Last week, as I mentioned before, before my first appointment with the fertility clinic, I met with a genetic counselor. My oncologist wanted me to meet with her to map out my genealogy cancer chart (for my LDS readers, "genealogy, I am doing it" may be ringing in your head as it is in mine, although I don't think the primary song was referring to this type of family tree) and to get tested for the BRCA1 and BRCA2 genes. You may have heard about the breast cancer gene before. I had. But only in those passing news stories about young women who get double mastectomies because of the gene despite the fact they didn't have any sign of breast cancer . . . yet.
I didn't understand. I thought it was fear based.
The genetic counselor explained with pie charts and percentages I do not recall how the BRCA1 and BRCA2 genes greatly increase your chance of getting breast cancer or, in my case, increase the chance of recurrence. While double mastectomies are extreme for young women without cancer, it seems to be a different matter for someone in my position already queuing up for surgery. With chemotherapy to reduce the tumor, I will likely only have a lumpectomy this fall to remove what is left of the cancer. But if I have one of the two genes I will most likely opt for a double mastectomy to reduce the odds of recurrence.
This sounds pretty horrifying at first, I admit. But then I learned that the reconstruction is part of the same surgery - there just wouldn't be a time where I would have to be without breasts (an option some women might choose). The breast surgeon performs the mastectomy and a plastic surgeon swoops in to finish with his magic. And let me tell you what I learned about his magic . . .
I have long mocked implants. I do not understand them. I have never been much of a boob person. When I was younger (read: thinner) I mocked my own As and was soon content with the Bs I eventually grew into. And in running and other active sports, I am grateful for my relatively small size - they are easy to contain but substantial enough to give me some shape. Good enough.
So while I appreciate that very small women might have a desire for something more substantial, that desire has never been in me. I mean, I can get away with whatever v-necks I choose without fear of too much cleavage. I have to go to some effort with the right bra to even push things together enough to get cleavage! Choosing sports bras is relatively simple as no special structure is needed and it is rare I even notice much bounce.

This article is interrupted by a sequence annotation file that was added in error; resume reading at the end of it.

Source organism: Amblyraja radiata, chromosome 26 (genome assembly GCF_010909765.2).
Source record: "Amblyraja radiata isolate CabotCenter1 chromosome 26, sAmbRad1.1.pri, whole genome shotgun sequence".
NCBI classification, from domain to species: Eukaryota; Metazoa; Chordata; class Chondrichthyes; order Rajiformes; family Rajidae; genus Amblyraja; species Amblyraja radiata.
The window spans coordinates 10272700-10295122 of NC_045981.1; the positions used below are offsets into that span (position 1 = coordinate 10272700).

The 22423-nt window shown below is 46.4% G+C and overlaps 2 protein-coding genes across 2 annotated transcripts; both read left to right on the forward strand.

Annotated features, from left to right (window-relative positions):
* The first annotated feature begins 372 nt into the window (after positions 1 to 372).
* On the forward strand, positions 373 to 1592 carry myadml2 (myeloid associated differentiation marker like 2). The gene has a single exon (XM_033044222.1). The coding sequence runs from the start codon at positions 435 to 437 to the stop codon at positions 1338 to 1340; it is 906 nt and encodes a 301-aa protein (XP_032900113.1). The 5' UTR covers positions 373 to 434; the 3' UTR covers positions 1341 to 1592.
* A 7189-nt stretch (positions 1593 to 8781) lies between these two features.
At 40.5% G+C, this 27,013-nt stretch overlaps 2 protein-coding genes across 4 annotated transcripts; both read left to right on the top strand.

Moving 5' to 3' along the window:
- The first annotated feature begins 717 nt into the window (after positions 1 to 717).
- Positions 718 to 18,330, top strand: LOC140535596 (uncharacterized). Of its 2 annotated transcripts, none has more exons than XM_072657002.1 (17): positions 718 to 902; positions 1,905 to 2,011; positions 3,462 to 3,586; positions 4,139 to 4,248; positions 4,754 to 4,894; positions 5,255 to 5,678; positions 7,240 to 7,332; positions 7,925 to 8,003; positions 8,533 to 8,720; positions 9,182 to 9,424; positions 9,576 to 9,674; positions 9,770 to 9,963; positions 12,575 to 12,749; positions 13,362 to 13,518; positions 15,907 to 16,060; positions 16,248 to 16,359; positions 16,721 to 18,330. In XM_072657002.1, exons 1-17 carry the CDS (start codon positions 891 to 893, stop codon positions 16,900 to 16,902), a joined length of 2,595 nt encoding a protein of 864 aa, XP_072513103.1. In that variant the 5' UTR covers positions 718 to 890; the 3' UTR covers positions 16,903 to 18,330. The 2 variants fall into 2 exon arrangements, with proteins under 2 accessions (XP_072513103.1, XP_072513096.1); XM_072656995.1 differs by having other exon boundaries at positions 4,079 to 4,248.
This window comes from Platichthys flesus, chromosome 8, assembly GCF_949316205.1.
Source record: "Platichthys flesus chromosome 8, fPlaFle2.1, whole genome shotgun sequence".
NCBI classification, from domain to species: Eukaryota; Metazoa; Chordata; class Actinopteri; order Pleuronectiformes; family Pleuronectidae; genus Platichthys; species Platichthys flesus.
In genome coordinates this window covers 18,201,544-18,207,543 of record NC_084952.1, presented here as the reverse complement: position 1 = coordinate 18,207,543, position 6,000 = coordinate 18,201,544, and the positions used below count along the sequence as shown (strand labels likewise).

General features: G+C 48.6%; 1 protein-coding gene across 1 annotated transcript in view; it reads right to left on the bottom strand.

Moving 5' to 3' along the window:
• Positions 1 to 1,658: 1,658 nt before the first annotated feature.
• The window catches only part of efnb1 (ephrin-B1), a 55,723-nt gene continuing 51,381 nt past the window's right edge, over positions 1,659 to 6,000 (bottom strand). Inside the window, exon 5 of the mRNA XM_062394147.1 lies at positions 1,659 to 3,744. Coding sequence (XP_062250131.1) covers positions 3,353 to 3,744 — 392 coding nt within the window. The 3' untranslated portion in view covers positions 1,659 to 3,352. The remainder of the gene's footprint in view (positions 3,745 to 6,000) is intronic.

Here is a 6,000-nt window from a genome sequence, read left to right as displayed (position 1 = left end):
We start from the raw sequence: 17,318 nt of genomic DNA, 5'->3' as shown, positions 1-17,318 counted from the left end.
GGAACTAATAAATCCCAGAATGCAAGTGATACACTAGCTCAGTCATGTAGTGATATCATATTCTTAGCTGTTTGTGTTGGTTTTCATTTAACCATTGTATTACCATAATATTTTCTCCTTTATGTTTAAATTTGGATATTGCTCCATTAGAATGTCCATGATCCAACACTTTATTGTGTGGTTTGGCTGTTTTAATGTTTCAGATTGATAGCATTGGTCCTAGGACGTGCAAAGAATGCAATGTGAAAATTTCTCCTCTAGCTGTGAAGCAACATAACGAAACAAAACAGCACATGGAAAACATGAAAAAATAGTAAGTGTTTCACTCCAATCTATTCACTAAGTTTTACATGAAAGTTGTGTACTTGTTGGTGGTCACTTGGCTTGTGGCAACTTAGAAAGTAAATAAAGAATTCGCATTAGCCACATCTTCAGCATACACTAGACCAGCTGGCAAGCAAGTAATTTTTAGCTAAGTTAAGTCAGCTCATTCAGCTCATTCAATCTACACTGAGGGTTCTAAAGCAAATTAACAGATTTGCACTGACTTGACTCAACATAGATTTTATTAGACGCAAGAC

But now friends are asking if I would go bigger if given the opportunity and I have to wonder . . . would I? Or would I choose to remain relatively the same size, just . . . perkier? I don't know. But I must say I am pleased with the other options. I learned that implants aren't the only choice in reconstruction. The surgeon can take "tissue" (which I am interpreting as "fat" but that's just me) from the stomach or butt and use that instead! That could definitely affect my decision on size. I mean, the bigger they are, the more I presume they take from my ass (and possibly inner thigh!). That sounds like a win-win cancer makeover - lipo and a boob job in one.
I'm getting ahead of myself. The results of my genetic testing should be back sometime this coming week and of course I prefer to not have the gene so I don't even have to consider all of this but if I do, it is nice to know there is sort of a consolation prize, if you will.
Before I finish this monster of a post, I want to share a little piece of happiness I stumbled upon as I sat in the waiting room at the breast surgeon's office waiting to meet the genetic counselor. I opened a magazine I had brought from home to this page: